Echoes of home on streets of San Francisco
Emigrants both recent and of longer standing gravitated to bars in the US city to watch the All-Ireland football final
THE STREETS of San Francisco are rather chilly at seven o’clock in the morning. And for those of us who were suffering from jet lag on Sunday, September 23rd, things took on a bit of an hallucinogenic quality.
The house of the Grateful Dead – or one of their houses anyway – was only a couple of blocks away. But we were focused, or trying to focus, on watching the All-Ireland football final.
Even we could tell the bar was open by the small knots of smokers standing outside. The man who let us in and stamped our hands in exchange for the $20 admission fee was very small and civil and looked as if he was maybe from South America. The Kezar pub on Stanyan Street is a sports bar, we had been told, called after San Francisco’s Kezar stadium, which was once home to the San Francisco 49ers football team.
If the front bar was a slice of a hyper-real Ireland – there was sawdust on the floor; we nearly died – the back bar was showing the Manchester United v Liverpool game and there were quite a lot of Americans in there, watching the soccer. One man was bringing in his toddler sons.
As my friend’s American husband started to count redheads – “five”, he said after we had been in the place three minutes – we ordered tea for two. It came in a big stainless steel – or perhaps aluminium – teapot.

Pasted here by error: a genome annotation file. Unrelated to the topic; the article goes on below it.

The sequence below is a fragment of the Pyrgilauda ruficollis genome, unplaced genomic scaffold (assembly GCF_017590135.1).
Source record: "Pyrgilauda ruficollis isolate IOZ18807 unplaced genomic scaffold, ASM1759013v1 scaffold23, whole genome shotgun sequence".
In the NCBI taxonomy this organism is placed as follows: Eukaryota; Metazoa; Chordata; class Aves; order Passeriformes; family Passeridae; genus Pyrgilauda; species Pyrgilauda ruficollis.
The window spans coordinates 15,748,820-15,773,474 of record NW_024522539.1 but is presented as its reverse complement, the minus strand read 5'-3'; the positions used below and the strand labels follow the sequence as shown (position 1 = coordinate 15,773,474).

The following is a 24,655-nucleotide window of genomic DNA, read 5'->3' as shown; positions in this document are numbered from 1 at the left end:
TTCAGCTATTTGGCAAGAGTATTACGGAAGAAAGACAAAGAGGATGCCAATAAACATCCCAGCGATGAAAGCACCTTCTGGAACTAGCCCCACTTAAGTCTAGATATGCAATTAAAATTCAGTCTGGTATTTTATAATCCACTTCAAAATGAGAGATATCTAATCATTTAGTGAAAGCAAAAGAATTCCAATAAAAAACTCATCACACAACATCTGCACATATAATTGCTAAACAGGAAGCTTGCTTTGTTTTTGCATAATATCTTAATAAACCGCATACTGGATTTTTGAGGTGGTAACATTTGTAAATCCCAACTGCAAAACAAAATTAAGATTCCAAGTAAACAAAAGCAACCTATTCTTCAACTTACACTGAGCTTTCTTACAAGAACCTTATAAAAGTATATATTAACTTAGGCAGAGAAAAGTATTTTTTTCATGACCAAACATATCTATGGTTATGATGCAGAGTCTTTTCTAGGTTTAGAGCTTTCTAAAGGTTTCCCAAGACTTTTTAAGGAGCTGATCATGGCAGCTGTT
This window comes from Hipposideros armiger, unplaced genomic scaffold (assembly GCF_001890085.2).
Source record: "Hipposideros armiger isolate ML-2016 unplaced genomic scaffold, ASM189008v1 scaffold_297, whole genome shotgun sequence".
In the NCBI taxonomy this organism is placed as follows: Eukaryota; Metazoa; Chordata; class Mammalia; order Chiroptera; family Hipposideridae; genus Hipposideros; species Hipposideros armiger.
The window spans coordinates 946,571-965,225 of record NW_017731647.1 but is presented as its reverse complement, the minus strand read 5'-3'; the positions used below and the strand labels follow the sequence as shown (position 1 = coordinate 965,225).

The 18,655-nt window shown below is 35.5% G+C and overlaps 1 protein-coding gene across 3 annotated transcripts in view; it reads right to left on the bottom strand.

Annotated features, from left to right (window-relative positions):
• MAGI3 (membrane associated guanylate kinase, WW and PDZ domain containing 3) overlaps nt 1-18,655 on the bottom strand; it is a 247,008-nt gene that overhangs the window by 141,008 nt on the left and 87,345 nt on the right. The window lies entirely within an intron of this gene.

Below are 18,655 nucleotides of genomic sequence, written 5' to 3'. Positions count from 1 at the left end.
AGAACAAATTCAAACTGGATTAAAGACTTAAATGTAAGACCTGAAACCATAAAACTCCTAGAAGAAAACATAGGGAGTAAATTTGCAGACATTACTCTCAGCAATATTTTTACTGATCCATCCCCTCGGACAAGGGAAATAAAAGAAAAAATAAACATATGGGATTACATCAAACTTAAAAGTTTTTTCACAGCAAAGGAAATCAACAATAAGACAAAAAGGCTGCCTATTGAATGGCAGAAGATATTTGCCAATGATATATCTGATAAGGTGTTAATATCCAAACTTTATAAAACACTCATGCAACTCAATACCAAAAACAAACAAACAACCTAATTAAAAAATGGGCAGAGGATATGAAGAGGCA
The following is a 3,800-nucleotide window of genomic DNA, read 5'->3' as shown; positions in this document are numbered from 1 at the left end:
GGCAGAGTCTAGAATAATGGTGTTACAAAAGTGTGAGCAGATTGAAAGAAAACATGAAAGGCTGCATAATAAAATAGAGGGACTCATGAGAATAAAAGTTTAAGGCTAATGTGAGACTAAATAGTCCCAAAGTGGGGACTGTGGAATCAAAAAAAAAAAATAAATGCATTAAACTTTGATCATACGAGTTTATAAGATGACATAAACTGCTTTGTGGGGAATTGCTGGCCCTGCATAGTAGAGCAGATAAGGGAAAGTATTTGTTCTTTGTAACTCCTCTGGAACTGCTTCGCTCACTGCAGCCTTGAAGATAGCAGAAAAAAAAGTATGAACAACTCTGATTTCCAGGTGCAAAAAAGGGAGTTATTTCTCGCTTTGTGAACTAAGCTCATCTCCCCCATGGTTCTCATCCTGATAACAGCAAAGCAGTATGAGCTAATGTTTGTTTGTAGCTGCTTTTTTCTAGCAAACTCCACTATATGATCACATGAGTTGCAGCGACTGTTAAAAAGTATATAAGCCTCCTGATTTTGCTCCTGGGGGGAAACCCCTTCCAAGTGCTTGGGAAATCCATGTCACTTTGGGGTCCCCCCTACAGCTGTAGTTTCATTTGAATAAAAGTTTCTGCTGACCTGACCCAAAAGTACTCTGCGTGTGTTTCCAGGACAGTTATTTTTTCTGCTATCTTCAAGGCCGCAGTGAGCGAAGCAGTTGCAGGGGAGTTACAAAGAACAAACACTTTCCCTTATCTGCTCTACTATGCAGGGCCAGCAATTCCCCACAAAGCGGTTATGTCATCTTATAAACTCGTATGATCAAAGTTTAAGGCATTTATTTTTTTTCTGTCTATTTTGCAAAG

“Jesus, you could be at home,” said the man at the bar as we all gazed at it admiringly. Of course you don’t get tea in pots at home any more. The man, Pete Smyth, was a construction worker from Cavan. How did he like San Francisco? “It’s better than f***ing Cavan, anyway,” he said.
Some things do change, however. At half- time all the mobile phones come out and the texting, a slow telephonic ripple during the game, becomes a flood.
Breda McDermott is from Donegal and one of the star Donegal players, Neil Gallagher, is her cousin. She is sitting at an Ulster table with women from Armagh, Donegal, Derry and Monaghan.
Breda was in national school in 1992 the last time Donegal won an All-Ireland. Now she is a bartender and a care-giver in San Francisco and having a great time, she says. On her phone she has a picture of her baby nephew Oliver which she took of him when she was at home in May. Oliver is dressed entirely in the Donegal colours. Her phone receives another text. “That’s my mother,” she says.
“Eleven,” says the redhead counter. But he can’t possibly tell in this light.